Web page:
Stranger Than Paradise
Publisher: WallFlower Press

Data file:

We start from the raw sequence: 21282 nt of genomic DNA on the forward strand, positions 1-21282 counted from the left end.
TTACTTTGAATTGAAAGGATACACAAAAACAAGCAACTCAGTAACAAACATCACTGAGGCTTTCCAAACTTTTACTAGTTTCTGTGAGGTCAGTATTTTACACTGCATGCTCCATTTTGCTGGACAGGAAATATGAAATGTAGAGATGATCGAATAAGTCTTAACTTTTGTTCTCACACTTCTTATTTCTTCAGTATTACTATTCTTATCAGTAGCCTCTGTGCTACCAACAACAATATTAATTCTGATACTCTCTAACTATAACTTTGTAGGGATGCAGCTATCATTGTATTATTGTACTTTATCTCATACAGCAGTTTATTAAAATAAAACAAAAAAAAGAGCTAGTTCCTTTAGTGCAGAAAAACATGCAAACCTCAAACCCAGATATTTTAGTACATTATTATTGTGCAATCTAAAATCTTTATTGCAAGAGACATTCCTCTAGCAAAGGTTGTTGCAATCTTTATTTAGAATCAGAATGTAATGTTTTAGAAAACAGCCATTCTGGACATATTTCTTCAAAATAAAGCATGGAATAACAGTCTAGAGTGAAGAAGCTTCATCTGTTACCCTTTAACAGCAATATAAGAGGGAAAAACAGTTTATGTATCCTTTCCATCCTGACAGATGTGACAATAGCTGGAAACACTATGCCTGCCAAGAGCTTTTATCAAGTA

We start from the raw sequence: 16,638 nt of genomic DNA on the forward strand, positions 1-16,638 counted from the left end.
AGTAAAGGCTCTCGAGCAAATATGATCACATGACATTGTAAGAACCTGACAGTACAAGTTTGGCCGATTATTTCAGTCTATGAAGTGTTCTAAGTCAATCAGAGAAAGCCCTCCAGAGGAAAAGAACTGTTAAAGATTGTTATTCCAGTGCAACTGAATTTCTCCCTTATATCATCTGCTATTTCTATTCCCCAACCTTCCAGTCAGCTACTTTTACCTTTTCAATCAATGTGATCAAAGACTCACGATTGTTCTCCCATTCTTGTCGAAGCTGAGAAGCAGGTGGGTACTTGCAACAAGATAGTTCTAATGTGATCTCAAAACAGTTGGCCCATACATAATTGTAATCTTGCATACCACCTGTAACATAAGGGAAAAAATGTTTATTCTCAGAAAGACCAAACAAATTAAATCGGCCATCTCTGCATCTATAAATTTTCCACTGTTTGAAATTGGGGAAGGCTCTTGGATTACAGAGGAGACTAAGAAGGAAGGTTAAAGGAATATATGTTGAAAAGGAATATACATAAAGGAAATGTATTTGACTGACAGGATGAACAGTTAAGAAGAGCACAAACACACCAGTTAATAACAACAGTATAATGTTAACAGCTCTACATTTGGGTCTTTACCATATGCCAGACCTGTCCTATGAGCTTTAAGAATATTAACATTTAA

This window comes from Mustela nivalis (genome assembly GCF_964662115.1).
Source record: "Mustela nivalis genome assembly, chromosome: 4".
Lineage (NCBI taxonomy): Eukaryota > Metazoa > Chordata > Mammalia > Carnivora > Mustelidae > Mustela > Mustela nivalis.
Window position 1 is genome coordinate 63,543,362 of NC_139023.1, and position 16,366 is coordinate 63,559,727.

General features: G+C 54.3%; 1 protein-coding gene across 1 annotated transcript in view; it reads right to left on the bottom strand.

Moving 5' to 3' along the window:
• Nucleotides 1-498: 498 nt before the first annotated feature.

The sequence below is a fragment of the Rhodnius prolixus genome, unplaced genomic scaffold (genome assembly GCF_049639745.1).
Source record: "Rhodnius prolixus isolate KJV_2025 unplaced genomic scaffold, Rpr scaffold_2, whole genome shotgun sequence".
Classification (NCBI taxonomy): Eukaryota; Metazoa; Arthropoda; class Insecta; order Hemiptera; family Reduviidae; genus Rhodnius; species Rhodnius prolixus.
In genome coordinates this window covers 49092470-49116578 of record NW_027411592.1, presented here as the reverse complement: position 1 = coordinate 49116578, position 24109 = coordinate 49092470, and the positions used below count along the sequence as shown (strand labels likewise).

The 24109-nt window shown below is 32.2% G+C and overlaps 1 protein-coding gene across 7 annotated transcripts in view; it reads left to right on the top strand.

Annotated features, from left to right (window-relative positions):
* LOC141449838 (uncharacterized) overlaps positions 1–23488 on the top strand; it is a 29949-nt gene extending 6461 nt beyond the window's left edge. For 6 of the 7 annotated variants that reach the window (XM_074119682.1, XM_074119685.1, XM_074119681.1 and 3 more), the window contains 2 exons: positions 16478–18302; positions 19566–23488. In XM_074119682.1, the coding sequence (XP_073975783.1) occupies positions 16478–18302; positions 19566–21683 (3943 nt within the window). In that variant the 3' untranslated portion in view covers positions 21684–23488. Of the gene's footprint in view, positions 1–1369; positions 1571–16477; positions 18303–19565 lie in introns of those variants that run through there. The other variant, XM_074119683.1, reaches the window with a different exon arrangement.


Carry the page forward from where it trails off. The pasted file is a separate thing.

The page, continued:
A low-budget breakout film that wowed critics and audiences on its initial release, Stranger Than Paradise would prove to be a seminal film in the new American independent cinema movement and establish its director, Jim Jarmusch, as a hip, cult auteur. Taking inspiration from 1960s underground filmmaking, international art cinema, genre cinema, and punk culture, Jarmusch’s film provides a bridge between midnight movie features and a new mode of quirky, offbeat independent filmmaking. This book probes the film's production history, initial reception, aesthetics, and legacy in order to understand its place within the cult film canon. In examining the film's cult pedigree, it explores a number of threads that fed into the film—including New York downtown culture of the early 1980s and Jarmusch’s involvement in music—as well as reflecting on how the film's status has developed alongside Jarmusch’s subsequent output and reputation.